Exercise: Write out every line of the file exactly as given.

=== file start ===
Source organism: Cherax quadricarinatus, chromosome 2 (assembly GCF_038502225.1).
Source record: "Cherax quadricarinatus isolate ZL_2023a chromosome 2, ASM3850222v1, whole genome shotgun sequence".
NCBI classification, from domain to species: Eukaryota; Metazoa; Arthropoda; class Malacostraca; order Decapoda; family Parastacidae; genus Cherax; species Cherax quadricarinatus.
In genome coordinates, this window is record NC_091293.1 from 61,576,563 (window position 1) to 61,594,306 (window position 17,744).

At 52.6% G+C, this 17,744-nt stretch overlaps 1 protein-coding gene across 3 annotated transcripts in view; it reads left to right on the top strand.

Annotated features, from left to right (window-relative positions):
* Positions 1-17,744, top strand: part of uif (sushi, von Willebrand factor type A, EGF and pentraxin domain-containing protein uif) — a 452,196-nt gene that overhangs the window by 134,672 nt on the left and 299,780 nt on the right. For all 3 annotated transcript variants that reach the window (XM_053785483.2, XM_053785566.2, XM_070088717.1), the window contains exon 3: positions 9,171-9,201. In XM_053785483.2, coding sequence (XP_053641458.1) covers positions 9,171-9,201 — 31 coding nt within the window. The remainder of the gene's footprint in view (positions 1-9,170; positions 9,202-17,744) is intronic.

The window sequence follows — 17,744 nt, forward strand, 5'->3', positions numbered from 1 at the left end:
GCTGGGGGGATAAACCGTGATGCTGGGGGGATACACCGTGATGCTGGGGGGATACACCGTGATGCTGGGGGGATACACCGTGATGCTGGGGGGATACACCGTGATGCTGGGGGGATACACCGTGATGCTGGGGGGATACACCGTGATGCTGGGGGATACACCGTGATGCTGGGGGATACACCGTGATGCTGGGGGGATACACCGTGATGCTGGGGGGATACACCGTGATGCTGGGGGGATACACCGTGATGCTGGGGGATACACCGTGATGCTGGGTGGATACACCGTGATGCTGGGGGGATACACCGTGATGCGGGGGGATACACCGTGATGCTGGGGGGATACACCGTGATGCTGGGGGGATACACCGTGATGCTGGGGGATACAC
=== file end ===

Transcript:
Source organism: Cherax quadricarinatus, chromosome 2 (assembly GCF_038502225.1).
Source record: "Cherax quadricarinatus isolate ZL_2023a chromosome 2, ASM3850222v1, whole genome shotgun sequence".
NCBI classification, from domain to species: Eukaryota; Metazoa; Arthropoda; class Malacostraca; order Decapoda; family Parastacidae; genus Cherax; species Cherax quadricarinatus.
In genome coordinates, this window is record NC_091293.1 from 61,576,563 (window position 1) to 61,594,306 (window position 17,744).

At 52.6% G+C, this 17,744-nt stretch overlaps 1 protein-coding gene across 3 annotated transcripts in view; it reads left to right on the top strand.

Annotated features, from left to right (window-relative positions):
* Positions 1-17,744, top strand: part of uif (sushi, von Willebrand factor type A, EGF and pentraxin domain-containing protein uif) — a 452,196-nt gene that overhangs the window by 134,672 nt on the left and 299,780 nt on the right. For all 3 annotated transcript variants that reach the window (XM_053785483.2, XM_053785566.2, XM_070088717.1), the window contains exon 3: positions 9,171-9,201. In XM_053785483.2, coding sequence (XP_053641458.1) covers positions 9,171-9,201 — 31 coding nt within the window. The remainder of the gene's footprint in view (positions 1-9,170; positions 9,202-17,744) is intronic.

The window sequence follows — 17,744 nt, forward strand, 5'->3', positions numbered from 1 at the left end:
GCTGGGGGGATAAACCGTGATGCTGGGGGGATACACCGTGATGCTGGGGGGATACACCGTGATGCTGGGGGGATACACCGTGATGCTGGGGGGATACACCGTGATGCTGGGGGGATACACCGTGATGCTGGGGGGATACACCGTGATGCTGGGGGATACACCGTGATGCTGGGGGATACACCGTGATGCTGGGGGGATACACCGTGATGCTGGGGGGATACACCGTGATGCTGGGGGGATACACCGTGATGCTGGGGGATACACCGTGATGCTGGGTGGATACACCGTGATGCTGGGGGGATACACCGTGATGCGGGGGGATACACCGTGATGCTGGGGGGATACACCGTGATGCTGGGGGGATACACCGTGATGCTGGGGGATACAC